Bellingham man found incompetent to stand trial in 2010 murder case

THE BELLINGHAM HERALDJuly 25, 2013 

Per Olaf Johansson

Per Olaf Johansson makes his first appearance in Whatcom Superior Court at the Whatcom County Jail on Dec 29, 2010, after he was arrested for allegedly stabbing his father to death. At left is Deputy Public Defender Darrin Hall.

PHILIP A. DWYER — THE BELLINGHAM HERALD Buy Photo

BELLINGHAM - A Bellingham man accused of murdering his father by stabbing him more than 30 times has been found incompetent to stand trial.

Prosecutors have dropped second-degree murder and second-degree assault charges against Per Olaf Johansson, 35, until he's found sane enough to assist in his defense. In the meantime, both sides in the case expect he'll be held indefinitely at Western State Hospital.

Johansson had been charged with stabbing his father, Raymond Edler Johansson, 69, to death in a delusional rage in December 2010. The younger Johansson had been diagnosed with chronic paranoid schizophrenia a year earlier, but stopped taking his medication.

The evening before the killing, Johansson's mother, Loretta, saw him walking around with a slashed-up plastic bag on his head, according to court records. Later she saw him wearing three hats at the same time. Johansson explained, in later forensic interviews, the hats helped him to communicate with spirits - visions of golden-green spiraling lights he called "angels." Johansson also used an "angel clock," a cistern with cups tied to it, to listen to the spirits.

Voices in his head kept him awake for days at a time. He believed he was "Jesus Christ, and was also the creator of the world and of mankind," Loretta Johansson told Dr. Mark R. McClung, one of at least three psychologists who studied the alleged killer at length in the past 2 1/2 years.

Johansson attacked his father, his mother and his 13-year-old niece on the morning of Dec. 28, 2010 at his family's home on Lahti Drive, off Britton Road. His father died of his wounds in the emergency room; the others were stabbed but survived.

After his arrest, Johansson rambled nonsensically to the police: The Illuminati, he claimed, had hurt his children, so he needed to stab his family to get vengeance.

"I think I was programmed to commit this crime," Johansson later told Dr. McClung, "which I had no intention of doing. I just woke up one night from sleeping and did it. I didn't want to; I can't even find words for it. I was sleeping in bed and got woke up, and frikkin' did it."

For months, Johansson's public defender, Darrin Hall, struggled to get him to understand the charges.

In one of their first meetings, for example, Johansson abruptly refused to talk until Hall brought him a deck of cards. Hall humored him. He borrowed a deck of playing cards from the jail staff. Johansson then conducted "what he called a tarot reading on my behalf," and said the lawyer had - in Johansson's mind - both angel wings and devil horns, Hall recounted in court documents.

Johansson "stated he could see the devil and the angel on me," Hall wrote. "After this meeting, along with every other meeting, (Johansson) stated that he would absolve everything he said and therefore it did not happen and he did not say it."

Several months later, Hall showed Johansson photos of his father's body and the knife used to kill him. Johansson dismissed the pictures as "forged" by Hall.

Since mid-2011, Johansson has refused to discuss the case with his lawyer in even the most basic of terms, according to Hall.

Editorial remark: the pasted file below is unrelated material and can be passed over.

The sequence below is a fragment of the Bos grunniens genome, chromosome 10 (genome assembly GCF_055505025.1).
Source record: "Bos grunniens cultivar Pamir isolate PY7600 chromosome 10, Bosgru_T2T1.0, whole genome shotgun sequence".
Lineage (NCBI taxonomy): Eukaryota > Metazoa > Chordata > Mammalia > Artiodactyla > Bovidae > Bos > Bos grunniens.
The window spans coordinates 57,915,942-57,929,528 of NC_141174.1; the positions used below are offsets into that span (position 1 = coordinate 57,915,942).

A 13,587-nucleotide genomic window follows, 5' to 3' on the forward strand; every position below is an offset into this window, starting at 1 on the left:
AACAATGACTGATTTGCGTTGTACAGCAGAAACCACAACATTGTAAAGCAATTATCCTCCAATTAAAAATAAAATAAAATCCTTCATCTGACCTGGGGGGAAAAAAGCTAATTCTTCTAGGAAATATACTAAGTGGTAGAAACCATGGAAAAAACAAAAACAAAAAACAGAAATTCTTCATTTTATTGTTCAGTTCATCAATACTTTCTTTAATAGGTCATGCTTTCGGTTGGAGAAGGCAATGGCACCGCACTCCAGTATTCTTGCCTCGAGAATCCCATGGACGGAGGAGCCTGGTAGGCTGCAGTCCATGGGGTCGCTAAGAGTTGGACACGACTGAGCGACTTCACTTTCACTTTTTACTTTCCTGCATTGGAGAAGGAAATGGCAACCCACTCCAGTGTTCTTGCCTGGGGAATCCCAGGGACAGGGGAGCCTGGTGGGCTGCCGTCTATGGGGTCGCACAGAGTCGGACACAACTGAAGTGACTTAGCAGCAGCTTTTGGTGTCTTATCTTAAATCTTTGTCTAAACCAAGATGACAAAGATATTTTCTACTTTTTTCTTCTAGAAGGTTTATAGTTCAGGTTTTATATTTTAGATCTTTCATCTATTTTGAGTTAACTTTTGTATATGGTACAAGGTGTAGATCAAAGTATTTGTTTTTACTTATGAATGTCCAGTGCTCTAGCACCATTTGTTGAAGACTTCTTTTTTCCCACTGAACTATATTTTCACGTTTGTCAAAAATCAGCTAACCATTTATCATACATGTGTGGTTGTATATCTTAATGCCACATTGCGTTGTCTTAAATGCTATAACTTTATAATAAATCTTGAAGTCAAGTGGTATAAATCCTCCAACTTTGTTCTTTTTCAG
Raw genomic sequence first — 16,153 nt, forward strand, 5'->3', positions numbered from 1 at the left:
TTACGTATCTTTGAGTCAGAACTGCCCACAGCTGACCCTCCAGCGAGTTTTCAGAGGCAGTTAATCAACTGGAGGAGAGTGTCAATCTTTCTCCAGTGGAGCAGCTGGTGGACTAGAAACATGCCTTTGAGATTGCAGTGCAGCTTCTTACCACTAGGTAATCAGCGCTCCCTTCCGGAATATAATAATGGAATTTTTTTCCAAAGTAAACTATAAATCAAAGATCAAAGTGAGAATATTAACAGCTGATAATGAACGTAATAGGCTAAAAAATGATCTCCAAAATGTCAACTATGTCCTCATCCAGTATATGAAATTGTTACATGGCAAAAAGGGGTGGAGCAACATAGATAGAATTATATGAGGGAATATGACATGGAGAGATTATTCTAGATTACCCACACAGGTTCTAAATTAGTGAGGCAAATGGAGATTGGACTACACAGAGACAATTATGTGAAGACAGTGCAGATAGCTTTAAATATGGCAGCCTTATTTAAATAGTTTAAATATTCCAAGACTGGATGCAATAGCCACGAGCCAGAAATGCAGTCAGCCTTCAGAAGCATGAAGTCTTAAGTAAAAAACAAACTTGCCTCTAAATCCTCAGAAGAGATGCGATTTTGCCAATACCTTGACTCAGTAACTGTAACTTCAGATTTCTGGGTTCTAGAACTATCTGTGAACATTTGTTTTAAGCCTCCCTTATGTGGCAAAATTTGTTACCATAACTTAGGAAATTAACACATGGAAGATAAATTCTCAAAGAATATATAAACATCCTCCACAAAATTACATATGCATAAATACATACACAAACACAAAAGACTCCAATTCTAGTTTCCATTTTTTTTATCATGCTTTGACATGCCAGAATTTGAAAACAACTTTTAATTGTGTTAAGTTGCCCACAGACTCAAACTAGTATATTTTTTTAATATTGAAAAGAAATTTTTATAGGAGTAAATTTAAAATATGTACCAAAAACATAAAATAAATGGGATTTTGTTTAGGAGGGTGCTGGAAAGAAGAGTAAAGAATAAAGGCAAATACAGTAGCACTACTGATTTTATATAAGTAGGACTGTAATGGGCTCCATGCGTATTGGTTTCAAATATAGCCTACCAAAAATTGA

During his confinement Johansson hoarded feces, and refused to bathe, to cut his toenails or fingernails, or to use the toilet because he "saw blood in the pipes," according to court records.

Yet in an interview with forensic psychologists in June 2013, he rejected the notion that he has a mental illness. One evaluator asked him if there was anything they can say to change his opinion.

"No," Johansson replied, "I'm pretty dead set on that, sir."

Because of that unshakable belief, Johansson has refused to consider a defense strategy of arguing insanity or diminished capacity, the report says.

Instead Johansson wanted to proceed straight to a jury trial: He'd find himself not guilty if he were in the jury box, he claimed, according to the report. He asserted he'd never seen any "real" evidence against him, and denied his lawyer ever showed him his own confession or any probable cause statements.

"There's a difference between a stubborn client and a client who doesn't grasp what the process is," Hall said in an interview with The Bellingham Herald.

The report concluded Johansson appears to understand the charges against him, but he's still delusional and doesn't understand the likely consequences of a trial.

"Mr. Johansson has likely reached a baseline regarding his symptomatology," wrote Dr. Ray Hendrickson, a psychologist at Western State Hospital.

Hendrickson declined to speculate further about Johansson's chances of improving with more treatment.

A Whatcom County Superior Court order signed earlier this month described Johansson as "a high risk for future serious dangerous behavior jeopardizing public safety or security." The court ordered him to undergo evaluations for a civil commitment at Western State Hospital. Those proceedings are ongoing.

The criminal charges - second-degree murder with a deadly weapon and two counts of second-degree assault with a deadly weapon - were dropped but can be refiled if Johansson is found competent to stand trial.

That might take years, said Chief Criminal Deputy Prosecutor Mac Setter.

"Basically," Setter said, "it's time to fish or cut bait."

Reach Caleb Hutton at 360-715-2276 or caleb.hutton@bellinghamherald.com. Read his Dispatcher blog at blogs.bellinghamherald.com/dispatcher or follow him on Twitter at @bhamcrime.

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